THE Cheshire Regiment is facing its ultimate battle for survival following government plans for a major re-structure of the armed forces.
While our soldiers are risking their lives in Iraq, proposals to axe three British regiments and merge all remaining single battalion regiments mean a definite end to the Cheshire Regiment in its present form.
Dramatic cutbacks to the armed forces have left troops facing an uncertain future following defence secretary Geoff Hoon's announcement on Wednesday.
Now Army leaders are gearing up to fight their corner in the face of threats to their identity and, ultimately, to their existence.
Major General Keith Skempton, Colonel of the Cheshire Regiment, greeted the proposals with caution and has vowed to try to protect the regiment's unique identity.
'There are many who will share our concern about changes to the Army structure and how they will affect the infantry, particularly when the 1st Battalion is working so hard on operational duty in Iraq,' he said.
'We would hope to retain our traditions and County heritage - all that provides the basis of our recruitment and working ethos.'
He explained the plans for amalgamation were designed to stop the Arms Plot, which is the movement of infantry battalions from base location to base location every few years.
'This has been the basis on which the infantry achieve a variety of experience, fresh approach, a broad skill-base and career opportunity,' he said.
Permanent basing, which will come with amalgamation, is designed to provide greater stability for training and operations as well as for families of servicemen.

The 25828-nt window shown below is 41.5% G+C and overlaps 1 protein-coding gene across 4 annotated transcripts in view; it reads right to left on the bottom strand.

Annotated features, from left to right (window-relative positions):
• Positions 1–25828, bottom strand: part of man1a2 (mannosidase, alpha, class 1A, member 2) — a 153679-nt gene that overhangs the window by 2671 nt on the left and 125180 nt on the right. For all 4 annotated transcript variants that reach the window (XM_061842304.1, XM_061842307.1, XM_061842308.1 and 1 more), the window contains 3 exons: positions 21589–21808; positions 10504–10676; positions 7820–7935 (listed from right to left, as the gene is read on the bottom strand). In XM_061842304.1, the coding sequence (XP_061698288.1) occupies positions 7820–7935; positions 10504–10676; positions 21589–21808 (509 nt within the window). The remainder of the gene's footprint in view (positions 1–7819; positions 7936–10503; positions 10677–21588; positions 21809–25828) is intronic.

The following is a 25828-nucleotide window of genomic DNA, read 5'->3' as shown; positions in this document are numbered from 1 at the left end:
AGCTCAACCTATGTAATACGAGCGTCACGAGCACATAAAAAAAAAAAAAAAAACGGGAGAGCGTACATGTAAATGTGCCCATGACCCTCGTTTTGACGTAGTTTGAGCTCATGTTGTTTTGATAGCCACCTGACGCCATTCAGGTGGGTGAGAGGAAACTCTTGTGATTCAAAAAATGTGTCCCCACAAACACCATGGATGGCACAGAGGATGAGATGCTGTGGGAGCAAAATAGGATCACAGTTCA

The Executive Committee of the Army Board has until autumn to make their final decision as to who goes and who will be merged but it is definite the Cheshires will not remain as they are.
Senior army personnel will be involved in the discussions and this will be The Cheshire Regiment's chance to stand its ground.
There are fears that the decision over who will be axed will be based on recruiting figures which, in The Cheshires' case, have been excellent for the past 10 years, but have recently dipped, leaving them feeling vulnerable.
Maj Skempton said: 'One reason The Cheshire Regiment has survived to date in its current form is because of its traditionally strong recruiting base and county support. Our recruiting is presently capped due to MOD financial constraints.
'However, despite a recent, uncharacteristic dip over the past 10 years we have recruited well above average for infantry regiments and have been called upon to provide reinforcement for operational duty to battalions less well off.
'The regiment is very family orientated with over 90% of its personnel from Cheshire. The county remains very supportive, recently sending a formal letter of support to the soldiers of the Regiment serving in Basra.
'These factors need to be considered.' Regimental secretary Major Nigel Hine is urging people to remain calm until further clarification is reached.
He said: 'Obviously we do not want to be amalgamated but until we get to that situation we don't want to prophesy our own demise. We urge everyone to keep their powder dry until we know we are not in the frame.
'The bottom line is we would rather re-main as we are but that's not an option and moving into a larger regiment, albeit retaining our name still retains our history, ethos and links with the county.
'If it looks like we're going to achieve that, which is the best we can hope for, then that is acceptable, but if it looks like we may become one of those regiments to amalgamate we would look to persuade others this is not the right course of action.'
MOD spokesman Greg Stringer said the announcement has come about as a result of a need for modernisation.
'This is a way of rebalancing the armed forces so that they are more responsive to the strategic environment. It's a different kind of world we are operating in now,' he said.
'The army's task is to come up with a new structure, but certainly based on single larger regiments because we are looking to make our armed forces more agile and deployable. This will give better career development and greater stability for service personnel and their families.'